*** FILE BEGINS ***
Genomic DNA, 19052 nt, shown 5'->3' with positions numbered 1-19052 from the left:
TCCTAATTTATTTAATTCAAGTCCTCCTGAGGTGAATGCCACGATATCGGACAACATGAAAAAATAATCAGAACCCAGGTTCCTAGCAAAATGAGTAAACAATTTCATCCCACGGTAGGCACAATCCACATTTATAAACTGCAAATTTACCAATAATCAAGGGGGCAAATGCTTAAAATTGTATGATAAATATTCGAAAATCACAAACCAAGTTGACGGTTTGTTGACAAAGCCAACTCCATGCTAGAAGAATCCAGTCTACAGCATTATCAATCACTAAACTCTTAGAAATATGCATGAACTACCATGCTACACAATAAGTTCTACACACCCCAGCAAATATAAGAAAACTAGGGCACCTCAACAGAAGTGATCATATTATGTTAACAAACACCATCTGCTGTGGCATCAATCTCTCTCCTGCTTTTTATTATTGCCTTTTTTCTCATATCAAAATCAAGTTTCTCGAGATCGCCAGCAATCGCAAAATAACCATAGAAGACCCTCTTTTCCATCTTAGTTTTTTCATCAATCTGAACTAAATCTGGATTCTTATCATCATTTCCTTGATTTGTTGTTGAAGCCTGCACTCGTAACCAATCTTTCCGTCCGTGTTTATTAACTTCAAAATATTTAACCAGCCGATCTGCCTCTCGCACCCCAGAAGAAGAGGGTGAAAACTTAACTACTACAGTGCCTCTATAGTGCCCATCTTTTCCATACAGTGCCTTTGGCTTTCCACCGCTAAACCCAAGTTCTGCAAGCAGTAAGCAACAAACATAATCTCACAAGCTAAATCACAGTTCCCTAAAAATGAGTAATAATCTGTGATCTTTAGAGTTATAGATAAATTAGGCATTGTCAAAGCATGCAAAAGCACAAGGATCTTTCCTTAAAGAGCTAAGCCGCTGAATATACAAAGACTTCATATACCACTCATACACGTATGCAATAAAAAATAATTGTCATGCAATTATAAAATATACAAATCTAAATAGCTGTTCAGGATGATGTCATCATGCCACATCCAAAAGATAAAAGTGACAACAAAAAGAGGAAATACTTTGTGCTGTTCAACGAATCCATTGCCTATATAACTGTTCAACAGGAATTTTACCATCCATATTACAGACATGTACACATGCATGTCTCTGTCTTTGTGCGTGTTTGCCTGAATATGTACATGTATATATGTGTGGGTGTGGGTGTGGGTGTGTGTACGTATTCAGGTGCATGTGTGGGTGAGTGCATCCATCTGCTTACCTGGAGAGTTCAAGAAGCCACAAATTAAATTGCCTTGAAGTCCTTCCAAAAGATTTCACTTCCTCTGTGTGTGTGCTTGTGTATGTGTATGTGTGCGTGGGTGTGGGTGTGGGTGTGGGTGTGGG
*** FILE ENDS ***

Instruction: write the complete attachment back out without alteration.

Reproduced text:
Genomic DNA, 19052 nt, shown 5'->3' with positions numbered 1-19052 from the left:
TCCTAATTTATTTAATTCAAGTCCTCCTGAGGTGAATGCCACGATATCGGACAACATGAAAAAATAATCAGAACCCAGGTTCCTAGCAAAATGAGTAAACAATTTCATCCCACGGTAGGCACAATCCACATTTATAAACTGCAAATTTACCAATAATCAAGGGGGCAAATGCTTAAAATTGTATGATAAATATTCGAAAATCACAAACCAAGTTGACGGTTTGTTGACAAAGCCAACTCCATGCTAGAAGAATCCAGTCTACAGCATTATCAATCACTAAACTCTTAGAAATATGCATGAACTACCATGCTACACAATAAGTTCTACACACCCCAGCAAATATAAGAAAACTAGGGCACCTCAACAGAAGTGATCATATTATGTTAACAAACACCATCTGCTGTGGCATCAATCTCTCTCCTGCTTTTTATTATTGCCTTTTTTCTCATATCAAAATCAAGTTTCTCGAGATCGCCAGCAATCGCAAAATAACCATAGAAGACCCTCTTTTCCATCTTAGTTTTTTCATCAATCTGAACTAAATCTGGATTCTTATCATCATTTCCTTGATTTGTTGTTGAAGCCTGCACTCGTAACCAATCTTTCCGTCCGTGTTTATTAACTTCAAAATATTTAACCAGCCGATCTGCCTCTCGCACCCCAGAAGAAGAGGGTGAAAACTTAACTACTACAGTGCCTCTATAGTGCCCATCTTTTCCATACAGTGCCTTTGGCTTTCCACCGCTAAACCCAAGTTCTGCAAGCAGTAAGCAACAAACATAATCTCACAAGCTAAATCACAGTTCCCTAAAAATGAGTAATAATCTGTGATCTTTAGAGTTATAGATAAATTAGGCATTGTCAAAGCATGCAAAAGCACAAGGATCTTTCCTTAAAGAGCTAAGCCGCTGAATATACAAAGACTTCATATACCACTCATACACGTATGCAATAAAAAATAATTGTCATGCAATTATAAAATATACAAATCTAAATAGCTGTTCAGGATGATGTCATCATGCCACATCCAAAAGATAAAAGTGACAACAAAAAGAGGAAATACTTTGTGCTGTTCAACGAATCCATTGCCTATATAACTGTTCAACAGGAATTTTACCATCCATATTACAGACATGTACACATGCATGTCTCTGTCTTTGTGCGTGTTTGCCTGAATATGTACATGTATATATGTGTGGGTGTGGGTGTGGGTGTGTGTACGTATTCAGGTGCATGTGTGGGTGAGTGCATCCATCTGCTTACCTGGAGAGTTCAAGAAGCCACAAATTAAATTGCCTTGAAGTCCTTCCAAAAGATTTCACTTCCTCTGTGTGTGTGCTTGTGTATGTGTATGTGTGCGTGGGTGTGGGTGTGGGTGTGGGTGTGGG